(Believe it or not there are different types of shortness of breath; different feelings you get in the chest. This is a topic I think I will take up in another post).

And the type of shortness of breath I was feeling was one I knew I would be fine once I rested. It's power I suppose. It's power over myself. It's vigilance. If you have asthma as long as I have you know what I mean. After a while you just know yourself; you know your asthma; you know exactly what works and what doesn't; you know exactly what to do and when to do it.

It's also an awesome feeling as you slowly but surely notice the pressure in your chest giving way, and the air getting deeper and deeper into your lungs with each breath. And all of this without taking one puff of your rescue inhaler. In a way, it creates (I wrote about this before) a feeling of euphoria. Likewise, it creates an appreciation for breathing. You experience this once and you'll never take breathing for granted again.

Swimming is fun and I'm going to do it again next chance I get. And you can bet I'll be holding my breath the length of the pool, or doing laps. You an bet that some day soon I'll be wrestling with my son under water, or tossing my kids into the air and watching them giggle while they splash in the water. It's fun. And no asthma beast is going to take away this fun from me.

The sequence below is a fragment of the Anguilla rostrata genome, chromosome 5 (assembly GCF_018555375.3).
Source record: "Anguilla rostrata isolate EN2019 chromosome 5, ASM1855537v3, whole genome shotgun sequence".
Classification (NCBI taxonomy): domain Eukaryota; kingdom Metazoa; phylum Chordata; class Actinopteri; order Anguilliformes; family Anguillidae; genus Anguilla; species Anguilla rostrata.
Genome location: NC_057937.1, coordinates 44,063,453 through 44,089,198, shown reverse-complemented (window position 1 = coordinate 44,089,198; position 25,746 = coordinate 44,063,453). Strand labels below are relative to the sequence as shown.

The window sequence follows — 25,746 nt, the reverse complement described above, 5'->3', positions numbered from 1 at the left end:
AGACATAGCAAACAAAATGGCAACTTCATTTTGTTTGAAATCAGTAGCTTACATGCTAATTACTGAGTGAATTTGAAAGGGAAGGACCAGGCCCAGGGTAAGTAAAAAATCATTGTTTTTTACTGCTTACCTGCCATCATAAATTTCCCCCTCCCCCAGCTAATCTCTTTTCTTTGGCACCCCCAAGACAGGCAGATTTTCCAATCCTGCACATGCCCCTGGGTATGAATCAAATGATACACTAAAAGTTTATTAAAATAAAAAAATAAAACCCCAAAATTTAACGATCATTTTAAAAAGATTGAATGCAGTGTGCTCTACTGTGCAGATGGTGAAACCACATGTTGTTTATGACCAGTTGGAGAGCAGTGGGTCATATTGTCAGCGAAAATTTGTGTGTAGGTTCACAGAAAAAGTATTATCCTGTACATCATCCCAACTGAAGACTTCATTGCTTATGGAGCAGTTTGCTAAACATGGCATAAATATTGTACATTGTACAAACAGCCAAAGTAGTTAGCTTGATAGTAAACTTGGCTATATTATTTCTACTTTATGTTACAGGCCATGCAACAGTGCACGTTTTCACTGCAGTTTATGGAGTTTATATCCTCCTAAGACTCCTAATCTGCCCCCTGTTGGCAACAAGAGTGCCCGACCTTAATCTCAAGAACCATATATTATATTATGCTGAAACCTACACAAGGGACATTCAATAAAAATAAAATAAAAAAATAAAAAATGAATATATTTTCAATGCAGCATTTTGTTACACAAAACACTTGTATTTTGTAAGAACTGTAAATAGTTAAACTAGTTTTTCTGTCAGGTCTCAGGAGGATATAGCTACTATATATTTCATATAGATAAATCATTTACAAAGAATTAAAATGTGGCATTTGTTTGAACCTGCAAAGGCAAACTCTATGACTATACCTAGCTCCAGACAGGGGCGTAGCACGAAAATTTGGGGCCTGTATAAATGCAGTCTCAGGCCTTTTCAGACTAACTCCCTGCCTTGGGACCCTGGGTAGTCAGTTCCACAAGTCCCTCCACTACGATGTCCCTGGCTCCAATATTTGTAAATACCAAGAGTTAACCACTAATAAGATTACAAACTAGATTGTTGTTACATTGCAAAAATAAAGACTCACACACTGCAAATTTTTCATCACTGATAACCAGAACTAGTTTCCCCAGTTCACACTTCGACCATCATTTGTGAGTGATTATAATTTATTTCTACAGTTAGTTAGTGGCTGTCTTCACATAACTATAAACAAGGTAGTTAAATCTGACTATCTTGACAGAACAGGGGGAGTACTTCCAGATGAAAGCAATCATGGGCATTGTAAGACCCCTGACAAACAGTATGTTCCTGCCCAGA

Another thing I wonder is if I swam every day if my lungs would get even stronger and these episodes of shortness of breath due to water immersion would cease.

See I'm curious this way.


Michelle said...

Funny you should mention about swimming and asthma. I've had asthma since I was a child, but had been lucky that when I was a child through to my teens where it'd only bother me when I got really sick. However, after I got really sick about 5 years ago, it was never as good as it used to be.

I had a swimming course last year in university and every time we did swimming I noticed I had a much tougher time with my asthma than when I did when I was doing other sports. I think for me it was the pressure. I always found it difficult to breath when I submerge my chest under water.

Just to share your joy, it does feel great when you know exactly when you're pushing yourself too much, exactly when you're going to get an attack and whether or not it'll resolve on its own. Although I know I should be more careful, I like to push myself hard when I train, sometimes very close to the edge between an attack and the joy of expanding my boundaries.

I accidentally found your blog today, and I enjoy your posts, keep writing :)

Rick Frea said...

You word that well -- very well.

It's always need to find poeple with similar asthma experiences. Hope you stick around.